Even though Linux Mint attempts to make folder sharing more user-friendly, I have never had any success using the GUI based procedure, and have even struggled with the following method described in this article. Furthermore, I prefer to understand what is being configured behind the scenes, so I shall keep to the point and keep it simple.
Very useful post, given the cross-platform move Microsoft is making.
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So, in that manner, SQL Server files will be located in “c:\var\opt\mssql\” directory!
Isn’t it simple?!!!
There will be no effort at all to refurbish old SQL SQL Server code for new Linux platforms!
Here I’ll give you an example of Database creation using different addressing methods:
1. I use Windows notation for data file and Linux notation for log file.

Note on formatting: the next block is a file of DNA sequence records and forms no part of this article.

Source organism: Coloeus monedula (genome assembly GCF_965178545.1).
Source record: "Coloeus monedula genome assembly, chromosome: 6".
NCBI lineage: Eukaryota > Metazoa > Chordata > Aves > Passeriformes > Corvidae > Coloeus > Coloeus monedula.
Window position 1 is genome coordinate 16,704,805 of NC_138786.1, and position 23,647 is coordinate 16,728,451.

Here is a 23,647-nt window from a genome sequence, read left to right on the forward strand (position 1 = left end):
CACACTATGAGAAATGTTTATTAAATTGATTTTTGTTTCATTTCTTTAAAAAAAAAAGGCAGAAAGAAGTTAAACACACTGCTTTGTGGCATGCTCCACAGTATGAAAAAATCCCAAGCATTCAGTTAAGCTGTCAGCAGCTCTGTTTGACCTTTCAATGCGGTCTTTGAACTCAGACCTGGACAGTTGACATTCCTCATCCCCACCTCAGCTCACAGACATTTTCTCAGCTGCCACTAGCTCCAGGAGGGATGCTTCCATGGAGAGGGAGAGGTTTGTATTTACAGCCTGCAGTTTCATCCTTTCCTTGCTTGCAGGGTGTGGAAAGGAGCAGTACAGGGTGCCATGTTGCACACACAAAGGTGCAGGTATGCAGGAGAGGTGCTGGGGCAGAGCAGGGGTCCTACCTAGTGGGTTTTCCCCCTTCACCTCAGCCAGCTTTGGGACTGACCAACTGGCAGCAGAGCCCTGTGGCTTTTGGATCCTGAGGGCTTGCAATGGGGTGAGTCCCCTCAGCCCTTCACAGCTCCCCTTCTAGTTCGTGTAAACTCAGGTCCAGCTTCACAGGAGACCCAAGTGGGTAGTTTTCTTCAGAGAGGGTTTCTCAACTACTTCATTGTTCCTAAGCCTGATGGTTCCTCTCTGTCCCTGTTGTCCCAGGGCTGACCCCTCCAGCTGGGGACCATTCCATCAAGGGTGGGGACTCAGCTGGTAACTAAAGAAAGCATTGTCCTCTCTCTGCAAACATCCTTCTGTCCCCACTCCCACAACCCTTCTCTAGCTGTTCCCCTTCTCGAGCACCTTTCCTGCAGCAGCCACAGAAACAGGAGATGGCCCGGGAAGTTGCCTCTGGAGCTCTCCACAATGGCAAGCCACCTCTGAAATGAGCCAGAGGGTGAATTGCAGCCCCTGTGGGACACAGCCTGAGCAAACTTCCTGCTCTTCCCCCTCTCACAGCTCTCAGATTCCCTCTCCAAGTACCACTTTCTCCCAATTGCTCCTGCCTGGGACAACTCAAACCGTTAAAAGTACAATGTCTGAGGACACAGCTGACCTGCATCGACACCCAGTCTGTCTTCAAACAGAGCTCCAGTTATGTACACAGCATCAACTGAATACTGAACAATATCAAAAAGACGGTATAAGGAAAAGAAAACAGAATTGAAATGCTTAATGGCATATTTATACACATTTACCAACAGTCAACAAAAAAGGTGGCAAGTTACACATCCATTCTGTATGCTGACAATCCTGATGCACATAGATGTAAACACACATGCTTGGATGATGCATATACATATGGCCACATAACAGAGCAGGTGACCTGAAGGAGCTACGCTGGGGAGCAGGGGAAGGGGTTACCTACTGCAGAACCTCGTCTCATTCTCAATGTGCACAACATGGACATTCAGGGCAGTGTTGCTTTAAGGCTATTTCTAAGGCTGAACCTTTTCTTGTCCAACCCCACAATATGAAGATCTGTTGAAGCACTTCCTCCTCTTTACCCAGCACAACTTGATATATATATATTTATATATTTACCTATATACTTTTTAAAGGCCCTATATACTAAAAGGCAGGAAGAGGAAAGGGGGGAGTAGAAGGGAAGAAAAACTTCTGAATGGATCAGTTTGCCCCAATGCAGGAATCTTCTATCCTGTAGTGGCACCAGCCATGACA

2. Because Linux systems are case sensitive it is very important to know it when you work with Linux. However, Microsoft allows you to be reluctant. You can use upper or lower case in the order you want.
Click through for an example.
All these problems are expected. Prior experience shows that changing SQL Server port makes reading Error Log file impossible.
Besides of inability to read error log all other functions work fine.
I’m thinking this bug will get fixed pretty soon. Read the whole thing.
With SQL Server vNext CTP 1.4 now available and providing SQL Agent capability on Linux, I wrote here about using Ola Hallengrens scripts on Linux SQL Servers so can Test-DbaLastBackup work with Linux?
It’s a short post but good to know.
From this point we will work directly with SQL Server.In order to establish connection you have to run following script.The most important are 2nd and third lines:– In second line you have to provide your SQL Server Instance address, by replacing “<your_server_instance>” by something like “192.168.58.11” or “192.168.58.11\MSSQLSERVER,1433”– When second line runs it will ask you for SQL Server credentials !!! So, you have to enter SQL user name and it’s password.
Slava does note some limitations at present, but a lot of the functionality seems to be there.